‘Cause I had nothin to live for
And look like nothing’s gonna come my way
So I’m just

Look like nothing’s gonna change
Everything still remains the same
I can’t do what ten people tell me to do
So I guess I’ll remain the same
Sittin’ here resting my bones
And this loneliness won’t leave me alone
It’s two thousand miles I roamed
Just to make this dock my home
Now, I’m just

Source: LyricFind
Songwriters: Steve Cropper / Otis Redding
Sittin’on The Dock Of The Bay lyrics © Warner Chappell Music, Inc, Universal Music Publishing Group

31 thoughts on “♫ (Sittin’ On) The Dock Of The Bay ♫

  1. Pingback: ♫ (Sittin’ On) The Dock Of The Bay ♫ | The Inglorius Padre Steve's World

      • No, I didn’t have them sing it. Their instructions were to listen and then discuss with a partner: Have you heard the song before? Who sang it? What is it about? What words/phrases did you understand? — They discussed this in pairs and then all together. Then I gave them two more questions (depending on what they had understood the first time) and played it again. — This was always a good way to get them to listen carefully and get started talking (all in English, of course), but with the social distancing regulations now in place, the school has banned pair work, so I will either have to come up with a different procedure or (more likely) finally retire from teaching after 48 years.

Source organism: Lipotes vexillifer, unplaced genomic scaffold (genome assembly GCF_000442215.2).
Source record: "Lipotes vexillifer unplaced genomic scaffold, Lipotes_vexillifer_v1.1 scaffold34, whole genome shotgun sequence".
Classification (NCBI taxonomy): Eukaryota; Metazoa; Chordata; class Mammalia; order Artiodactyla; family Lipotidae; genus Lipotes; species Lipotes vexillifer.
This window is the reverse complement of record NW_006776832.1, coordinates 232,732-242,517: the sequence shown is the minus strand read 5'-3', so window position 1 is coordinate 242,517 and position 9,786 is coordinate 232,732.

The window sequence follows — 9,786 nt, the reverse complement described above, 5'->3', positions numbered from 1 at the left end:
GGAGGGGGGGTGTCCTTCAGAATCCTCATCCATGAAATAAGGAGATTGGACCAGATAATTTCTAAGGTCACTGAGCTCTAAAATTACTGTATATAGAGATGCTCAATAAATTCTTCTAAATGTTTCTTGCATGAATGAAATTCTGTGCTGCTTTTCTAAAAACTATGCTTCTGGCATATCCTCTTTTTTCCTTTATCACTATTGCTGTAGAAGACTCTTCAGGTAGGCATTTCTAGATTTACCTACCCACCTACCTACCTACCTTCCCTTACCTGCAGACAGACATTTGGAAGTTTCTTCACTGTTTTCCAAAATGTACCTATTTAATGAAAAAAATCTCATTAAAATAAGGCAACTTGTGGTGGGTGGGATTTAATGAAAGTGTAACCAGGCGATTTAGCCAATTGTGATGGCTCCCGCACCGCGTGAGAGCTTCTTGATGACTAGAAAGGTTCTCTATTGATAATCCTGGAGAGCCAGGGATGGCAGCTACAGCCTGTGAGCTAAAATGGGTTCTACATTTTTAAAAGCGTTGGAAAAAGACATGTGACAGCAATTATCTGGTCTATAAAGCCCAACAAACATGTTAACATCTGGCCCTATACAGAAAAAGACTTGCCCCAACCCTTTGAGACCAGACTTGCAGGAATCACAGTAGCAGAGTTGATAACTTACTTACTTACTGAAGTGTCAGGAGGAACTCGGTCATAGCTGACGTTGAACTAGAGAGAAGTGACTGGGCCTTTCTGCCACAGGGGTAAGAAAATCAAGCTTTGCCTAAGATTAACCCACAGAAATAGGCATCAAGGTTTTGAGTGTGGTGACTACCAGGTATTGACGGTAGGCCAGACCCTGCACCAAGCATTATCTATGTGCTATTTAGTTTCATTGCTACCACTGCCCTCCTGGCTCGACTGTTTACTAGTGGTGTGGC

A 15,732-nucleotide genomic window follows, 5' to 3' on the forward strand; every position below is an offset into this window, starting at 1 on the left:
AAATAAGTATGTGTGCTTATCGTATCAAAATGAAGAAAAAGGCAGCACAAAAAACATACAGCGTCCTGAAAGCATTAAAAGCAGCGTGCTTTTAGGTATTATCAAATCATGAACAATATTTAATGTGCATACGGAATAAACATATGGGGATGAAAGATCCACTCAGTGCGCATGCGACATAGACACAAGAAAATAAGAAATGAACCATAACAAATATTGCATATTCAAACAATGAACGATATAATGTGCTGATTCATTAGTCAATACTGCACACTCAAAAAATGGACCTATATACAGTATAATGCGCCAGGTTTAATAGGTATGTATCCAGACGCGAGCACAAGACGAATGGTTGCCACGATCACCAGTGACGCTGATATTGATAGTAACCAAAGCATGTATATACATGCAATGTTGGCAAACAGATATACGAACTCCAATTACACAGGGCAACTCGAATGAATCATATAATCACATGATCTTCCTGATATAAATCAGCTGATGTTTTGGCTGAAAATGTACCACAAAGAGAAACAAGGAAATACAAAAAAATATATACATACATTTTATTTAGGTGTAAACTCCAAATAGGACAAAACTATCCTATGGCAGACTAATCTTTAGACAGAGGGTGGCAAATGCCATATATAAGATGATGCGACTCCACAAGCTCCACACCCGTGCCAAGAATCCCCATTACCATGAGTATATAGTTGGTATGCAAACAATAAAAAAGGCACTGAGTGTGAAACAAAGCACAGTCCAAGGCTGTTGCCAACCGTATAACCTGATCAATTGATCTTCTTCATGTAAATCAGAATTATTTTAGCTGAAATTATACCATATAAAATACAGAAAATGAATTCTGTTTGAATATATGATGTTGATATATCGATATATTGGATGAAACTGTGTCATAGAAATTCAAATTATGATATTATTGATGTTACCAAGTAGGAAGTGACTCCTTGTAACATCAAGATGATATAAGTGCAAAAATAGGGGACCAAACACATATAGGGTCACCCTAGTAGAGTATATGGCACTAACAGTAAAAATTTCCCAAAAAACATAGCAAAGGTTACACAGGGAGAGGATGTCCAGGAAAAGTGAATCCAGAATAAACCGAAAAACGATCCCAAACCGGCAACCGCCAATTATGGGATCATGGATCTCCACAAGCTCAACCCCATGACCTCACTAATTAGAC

Liked by 2 people

        • You are the sort of teacher we need more of … one who gives the students food for thought, then encourages them to actually think. Too many today seem to think that education is learning facts … and certainly that is part of it, but it’s so important to teach young people how to reason, how to think. 48 years!!! Wow, Don … thumbs up to you! I considered teaching and quickly realized I did not have the right temperament for it. Best of luck, whatever you decide.

          Liked by 2 people

  2. Jill, great background on a great song by a performer we lost much too early. Booker T and the MGs were a terrific band, not unlike the Wrecking Crew in LA or the studio musicians at Motown. Like Cropper did here, they often wrote all or parts of songs making them better.

    As for Redding, seeing him sing “Try a little tenderness” is a treat. Thanks for sharing, Keith

    Liked by 2 people

    • I agree … I love the song and could easily lose myself in Otis’ voice. Imagine the music he might have made had he lived … but then, I’ve said that of so many. I’ll check out “Try a Little Tenderness” … I’m sure I must have heard it, but it’s not ringing a bell. Glad you liked the song!


    • I’m glad you liked the song! Yes, part of the “great American dream” … to go to Hollywood or Memphis and make it to the big league. Trouble is, only a small fraction actually do make it, and those who do usually end up making a mess of their lives, as the ‘fame & fortune’ are too much and they turn to drugs, alcohol, or other self-destructive behaviours. ‘Tis indeed sad.

      Liked by 1 person